And as the session is not yet finished, we go again a step back, and now begin to remove rings from a Full-Persian chain, so that one ring layer is either removed from an already woven Full-Persian segment, or directly left away when making the existing chain longer. Try both options, beginning with the 'deconstruct' method - once you successively add only what is needed, strictly maintain the ring stacking scheme of the to be continued ring layers. The result is not more Full Persian, but only three fourths of one. Following logic, this is called 'Three-Quarters Persian' chain - not often used as standalone chain weave, but useful for wrappings of flat objects like coins or gems.
You surely imagine now, what a Half Persian chain is? Yes - the removal of a further ring layer, so that only one 'vertical' and a 'horizontal' one remain to result in half of a Full Persian chain. First work by ring removal, then by leaving directly away when lengthening a chain. Remember to maintain the stacking scheme! And if you count the number of intersected rings of any single one within a chain, you will find the number three - and thus it is Half Persian 3in1.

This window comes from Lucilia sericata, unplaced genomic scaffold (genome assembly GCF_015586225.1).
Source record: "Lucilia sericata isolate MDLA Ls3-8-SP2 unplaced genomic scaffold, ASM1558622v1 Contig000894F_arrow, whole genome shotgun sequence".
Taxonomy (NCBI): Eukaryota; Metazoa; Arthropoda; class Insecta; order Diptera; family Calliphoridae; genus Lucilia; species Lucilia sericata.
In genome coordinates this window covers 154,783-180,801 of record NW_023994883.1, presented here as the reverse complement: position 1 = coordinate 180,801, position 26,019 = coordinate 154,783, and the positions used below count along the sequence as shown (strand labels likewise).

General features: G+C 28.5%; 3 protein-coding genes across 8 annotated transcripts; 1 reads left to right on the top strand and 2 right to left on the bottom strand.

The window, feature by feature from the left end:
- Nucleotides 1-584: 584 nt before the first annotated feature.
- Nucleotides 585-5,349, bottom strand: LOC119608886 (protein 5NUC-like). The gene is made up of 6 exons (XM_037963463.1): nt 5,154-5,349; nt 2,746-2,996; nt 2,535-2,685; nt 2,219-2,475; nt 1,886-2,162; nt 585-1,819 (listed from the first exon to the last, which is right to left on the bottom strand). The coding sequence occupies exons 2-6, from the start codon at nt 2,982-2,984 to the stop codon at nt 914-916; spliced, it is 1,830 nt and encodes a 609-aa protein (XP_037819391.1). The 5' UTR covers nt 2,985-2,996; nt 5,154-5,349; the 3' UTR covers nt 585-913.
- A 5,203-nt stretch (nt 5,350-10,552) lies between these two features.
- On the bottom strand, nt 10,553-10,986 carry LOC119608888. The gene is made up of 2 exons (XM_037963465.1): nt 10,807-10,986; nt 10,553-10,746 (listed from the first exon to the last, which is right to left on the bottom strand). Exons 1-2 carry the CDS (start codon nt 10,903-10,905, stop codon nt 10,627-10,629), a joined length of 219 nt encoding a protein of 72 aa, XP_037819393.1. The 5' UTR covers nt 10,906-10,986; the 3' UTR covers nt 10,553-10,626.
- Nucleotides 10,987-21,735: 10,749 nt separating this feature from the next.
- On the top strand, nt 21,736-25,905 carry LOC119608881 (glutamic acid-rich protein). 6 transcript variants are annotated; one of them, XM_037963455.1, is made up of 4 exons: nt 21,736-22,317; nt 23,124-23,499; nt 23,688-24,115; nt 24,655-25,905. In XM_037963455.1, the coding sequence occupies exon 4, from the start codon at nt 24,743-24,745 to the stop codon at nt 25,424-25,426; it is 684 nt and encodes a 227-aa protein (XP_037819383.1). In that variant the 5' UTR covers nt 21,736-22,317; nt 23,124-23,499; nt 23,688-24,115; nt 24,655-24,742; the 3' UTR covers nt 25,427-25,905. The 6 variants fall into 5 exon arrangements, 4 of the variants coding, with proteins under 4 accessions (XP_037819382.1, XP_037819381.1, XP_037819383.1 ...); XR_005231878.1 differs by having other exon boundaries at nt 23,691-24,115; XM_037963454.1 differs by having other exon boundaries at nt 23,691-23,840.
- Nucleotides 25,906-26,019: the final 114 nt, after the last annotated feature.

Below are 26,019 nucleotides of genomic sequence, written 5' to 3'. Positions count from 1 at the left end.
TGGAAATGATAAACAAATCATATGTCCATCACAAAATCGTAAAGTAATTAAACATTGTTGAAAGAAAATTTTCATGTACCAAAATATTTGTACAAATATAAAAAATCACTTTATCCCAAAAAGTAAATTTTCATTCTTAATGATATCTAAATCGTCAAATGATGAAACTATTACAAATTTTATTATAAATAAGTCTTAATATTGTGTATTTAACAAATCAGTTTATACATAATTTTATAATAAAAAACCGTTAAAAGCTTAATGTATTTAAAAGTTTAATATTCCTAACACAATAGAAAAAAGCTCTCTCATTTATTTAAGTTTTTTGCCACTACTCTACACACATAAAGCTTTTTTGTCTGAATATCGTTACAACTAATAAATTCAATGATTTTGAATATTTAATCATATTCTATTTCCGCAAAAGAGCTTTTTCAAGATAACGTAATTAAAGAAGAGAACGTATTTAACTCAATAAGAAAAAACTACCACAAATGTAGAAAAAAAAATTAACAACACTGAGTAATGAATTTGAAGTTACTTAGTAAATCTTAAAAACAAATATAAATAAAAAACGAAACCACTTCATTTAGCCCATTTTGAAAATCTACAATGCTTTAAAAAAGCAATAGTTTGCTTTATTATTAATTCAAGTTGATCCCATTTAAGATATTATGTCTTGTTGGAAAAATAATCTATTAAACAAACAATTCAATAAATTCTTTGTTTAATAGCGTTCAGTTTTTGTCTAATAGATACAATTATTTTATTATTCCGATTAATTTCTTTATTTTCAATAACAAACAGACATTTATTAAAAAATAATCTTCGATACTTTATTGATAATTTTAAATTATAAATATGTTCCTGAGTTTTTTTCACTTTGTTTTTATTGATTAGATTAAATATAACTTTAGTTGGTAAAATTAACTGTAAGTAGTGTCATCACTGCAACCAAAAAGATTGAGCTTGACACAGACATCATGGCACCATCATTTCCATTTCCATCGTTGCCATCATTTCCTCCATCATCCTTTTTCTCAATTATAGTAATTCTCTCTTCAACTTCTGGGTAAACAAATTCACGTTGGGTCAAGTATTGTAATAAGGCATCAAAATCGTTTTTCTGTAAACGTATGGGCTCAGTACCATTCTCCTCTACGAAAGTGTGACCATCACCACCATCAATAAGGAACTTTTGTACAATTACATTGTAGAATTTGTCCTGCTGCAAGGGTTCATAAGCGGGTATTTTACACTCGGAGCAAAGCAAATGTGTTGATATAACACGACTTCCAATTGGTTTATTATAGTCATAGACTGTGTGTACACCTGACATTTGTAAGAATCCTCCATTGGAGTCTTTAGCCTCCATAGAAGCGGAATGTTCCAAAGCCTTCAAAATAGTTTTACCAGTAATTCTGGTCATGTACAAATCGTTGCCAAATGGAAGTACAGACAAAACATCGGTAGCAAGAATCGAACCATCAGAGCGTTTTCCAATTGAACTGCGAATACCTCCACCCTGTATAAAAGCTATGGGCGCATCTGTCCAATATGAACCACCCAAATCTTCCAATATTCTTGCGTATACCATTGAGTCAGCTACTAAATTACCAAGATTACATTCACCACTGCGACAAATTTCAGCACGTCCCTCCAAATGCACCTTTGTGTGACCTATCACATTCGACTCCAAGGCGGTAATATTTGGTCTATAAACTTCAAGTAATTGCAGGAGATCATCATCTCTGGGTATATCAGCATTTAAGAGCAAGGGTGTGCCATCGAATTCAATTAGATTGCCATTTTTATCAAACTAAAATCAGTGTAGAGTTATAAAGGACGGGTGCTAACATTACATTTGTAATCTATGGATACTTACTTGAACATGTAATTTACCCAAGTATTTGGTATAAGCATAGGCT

This shall suffice for the first session. Now begin playing around. If you have rings with several Aspect Ratios around, experiment a bit with, to find Aspect Ratio limits, influence of AR on weave behavior, and ARs, that work especially well for a particular weave (or don't work at all) - and don't forget the kinging option, e.g. also for Byzantine cages' wing rings. Note that it's NOT necessary to start always with 2in1 chain, but most times a more direct start is possible when one of the 'later' weaves in the book shall be made - sometimes other methods can be applied for a direct start. These will not be shown in THIS tutorial - but there are others around, also on my site.
Have fun, and show results... :)